Niraparib/Bevacizumab Combo Active in Recurrent Ovarian Cancer

A chemotherapy-free doublet for platinum-sensitive recurrent ovarian cancer more than doubled progression-free survival as compared with single-agent PARP inhibitor.

Mansoor Raza Mirza, MD

A chemotherapy-free doublet for platinum-sensitive recurrent ovarian cancer (PSROC) more than doubled progression-free survival (PFS) as compared with single-agent PARP inhibitor, a randomized trial showed.

Patients randomized to niraparib (Zejula) plus bevacizumab (Avastin) had a median PFS of 11.9 months versus 5.5 month for niraparib alone. Patients with a prior platinum-free interval (PFI) of 6 to 12 months or more than 12 months derived similar benefit from the combination regimen.

Niraparib and bevacizumab also proved active in patients with or without homologous recombination deficiency (HRD) and those with or without BRCA mutations, as reported at the 2019 ASCO Annual Meeting.1

“[This study] is the first randomized trial to evaluate a chemotherapy-free combination of two established agents approved for use in recurrent ovarian cancer,” said Mansoor R. Mirza, MD, of Copenhagen University Hospital. “Compared with niraparib alone, the combination of niraparib and bevacizumab as definitive treatment for ovarian cancer significantly improved progression-free status regardless of HRD status or chemotherapy-free interval.

“The combination was well tolerated, and most patients remained on treatment until disease progression. No detrimental effect on quality of life was observed with combination therapy.”

A planned randomized phase III trial will compare the combination with standard-of-care therapy for PSROC, he added.

Platinum-based chemotherapy remains standard of care for PSROC but its use is limited by cumulative toxicity. In the phase III NOVA trial, niraparib maintenance following platinum-based chemotherapy significantly improved PFS without adversely affecting sensitivity to subsequent therapy.2 Single-agent niraparib also proved active as definitive treatment for relapsed ovarian cancer.3

Mirza reported findings from the AVANOVA randomized phase II trial to evaluate PARP inhibition and anti-angiogenesis as alternative strategies to platinum-based chemotherapy. The rationale for the combination included observations that tumor hypoxia induced by anti-angiogenic agents enhanced PARP inhibition.

Investigators in the Nordic Society of Gynecologic Oncology enrolled patients with high-grade serous or endometrial PSROC and any number of prior lines of therapy. Patients were randomized to niraparib alone (300 mg once daily) or to the same dose of the PARP inhibitor plus bevacizumab 15 mg/kg every 3 weeks. Treatment continued until disease progression or development of unacceptable toxicity. The primary endpoint was investigator-assessed PFS in the intention-to-treat population.

Data analysis included 97 randomized patients, who had a median age of 66. About 40% of the patients had a PFI of 6 to 12 months and the interval exceeded 12 months in the rest. About 60% tested positive for HRD, and a third had BRCA-mutant disease.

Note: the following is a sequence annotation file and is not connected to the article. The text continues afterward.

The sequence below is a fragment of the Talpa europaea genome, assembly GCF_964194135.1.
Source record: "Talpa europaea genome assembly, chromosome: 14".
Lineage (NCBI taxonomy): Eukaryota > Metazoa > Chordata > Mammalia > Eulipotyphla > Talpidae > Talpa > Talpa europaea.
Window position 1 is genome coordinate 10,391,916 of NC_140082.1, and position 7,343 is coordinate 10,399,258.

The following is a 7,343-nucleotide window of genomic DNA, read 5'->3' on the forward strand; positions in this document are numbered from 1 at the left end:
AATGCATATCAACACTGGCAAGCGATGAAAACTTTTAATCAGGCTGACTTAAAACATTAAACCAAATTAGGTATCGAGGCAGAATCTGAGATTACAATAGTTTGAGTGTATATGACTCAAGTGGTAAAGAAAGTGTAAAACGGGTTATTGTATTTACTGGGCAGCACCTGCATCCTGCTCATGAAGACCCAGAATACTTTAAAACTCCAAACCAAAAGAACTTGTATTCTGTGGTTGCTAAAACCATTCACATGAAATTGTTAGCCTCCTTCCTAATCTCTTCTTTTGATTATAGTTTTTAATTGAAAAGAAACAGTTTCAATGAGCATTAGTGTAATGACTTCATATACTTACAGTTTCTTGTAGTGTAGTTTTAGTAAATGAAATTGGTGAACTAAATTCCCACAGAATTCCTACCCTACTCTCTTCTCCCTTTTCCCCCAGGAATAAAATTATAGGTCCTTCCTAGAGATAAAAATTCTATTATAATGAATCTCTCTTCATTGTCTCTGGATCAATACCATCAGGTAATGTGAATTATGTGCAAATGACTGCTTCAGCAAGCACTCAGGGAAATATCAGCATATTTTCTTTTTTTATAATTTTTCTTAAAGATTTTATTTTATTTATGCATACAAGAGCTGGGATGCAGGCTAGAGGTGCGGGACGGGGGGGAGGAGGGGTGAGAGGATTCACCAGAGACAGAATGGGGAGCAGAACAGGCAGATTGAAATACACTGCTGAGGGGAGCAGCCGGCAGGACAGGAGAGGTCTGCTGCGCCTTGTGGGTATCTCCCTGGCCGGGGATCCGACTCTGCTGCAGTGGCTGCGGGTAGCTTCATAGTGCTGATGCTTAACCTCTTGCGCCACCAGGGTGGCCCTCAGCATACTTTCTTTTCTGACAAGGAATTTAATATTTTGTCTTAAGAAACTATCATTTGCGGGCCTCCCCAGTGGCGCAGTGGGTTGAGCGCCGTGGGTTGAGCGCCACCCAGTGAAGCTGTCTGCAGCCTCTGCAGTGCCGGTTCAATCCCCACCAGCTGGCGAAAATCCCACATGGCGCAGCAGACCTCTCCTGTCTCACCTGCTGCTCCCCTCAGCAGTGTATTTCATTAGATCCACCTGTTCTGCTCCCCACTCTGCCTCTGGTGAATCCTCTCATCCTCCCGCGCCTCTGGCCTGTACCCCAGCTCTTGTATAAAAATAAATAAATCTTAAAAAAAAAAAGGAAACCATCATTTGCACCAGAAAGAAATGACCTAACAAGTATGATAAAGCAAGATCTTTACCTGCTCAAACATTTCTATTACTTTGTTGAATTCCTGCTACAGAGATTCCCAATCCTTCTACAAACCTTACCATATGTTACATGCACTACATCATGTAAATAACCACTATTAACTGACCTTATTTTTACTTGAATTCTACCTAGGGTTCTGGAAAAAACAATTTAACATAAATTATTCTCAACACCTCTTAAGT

The primary analysis showed a 6.4-month improvement in median PFS with the combination, which represented a 65% reduction in the hazard for disease progression or death (P <.0001). The advantage conferred by the combination was similar for patients with a PFI of 6 to 12 month (11.3 vs 2.2 months, P = .0006) or >12 months (13.1 vs 6.1 months, P = .0062) and patients with HRD-positive tumors (11.9 vs 6.1 months, P = .0019) or HRD-negative tumors (11.3 vs 4.2 months, P = .0129). The combination offered a numerical advantage to patients with BRCA-mutant tumors (14.4 vs 9.0 months, P = .0947) and a statistically significant advantage to patients with BRCA-wild type tumors (11.3 vs 4.2 months, P =.0001).

The odds ratio (OR) for objective response quadrupled with the combination (60% vs 27%, OR 4.23, P = .001), and the odds of achieving disease control more than tripled (79% vs 53%, OR 3.36, P = .008).

Patients randomized to the combination had more adverse events, particularly nausea, vomiting, hypertension (associated with bevacizumab), peripheral neuropathy, and proteinuria. Severity was grade 1/2 in most cases except for a 20% incidence of grade ≥3 hypertension.

An assessment of global health quality and quality of life over time showed no deterioration in either treatment group and no significant differences between the groups.


  1. Mirza MR, Avall-Lundqvist E, Birrer MJ, et al. Combination of niraparib and bevacizumab versus niraparib alone as treatment of recurrent platinum-sensitive ovarian cancer. A randomized controlled chemotherapy-free study—NSGO-AVANOVA2/ENGOT-OV24. J Clin Oncol. 2019;37 (suppl; abstr 5505).
  2. Mirza MR, Monk BJ, Herrstedt J, et al. Niraparib maintenance therapy in platinum-sensitive, recurrent ovarian cancer. N Engl J Med. 2016;375(22):2154-2164.
  3. Moore KN, Secord AA, Geller MA, et al. Niraparib monotherapy for late-line treatment of ovarian cancer (QUADRA): a multicentre, open-label, single-arm, phase 2 trial. Lancet Oncol. 2019;20(5):636-648. doi: 10.1016/S1470-2045(19)30029-4.

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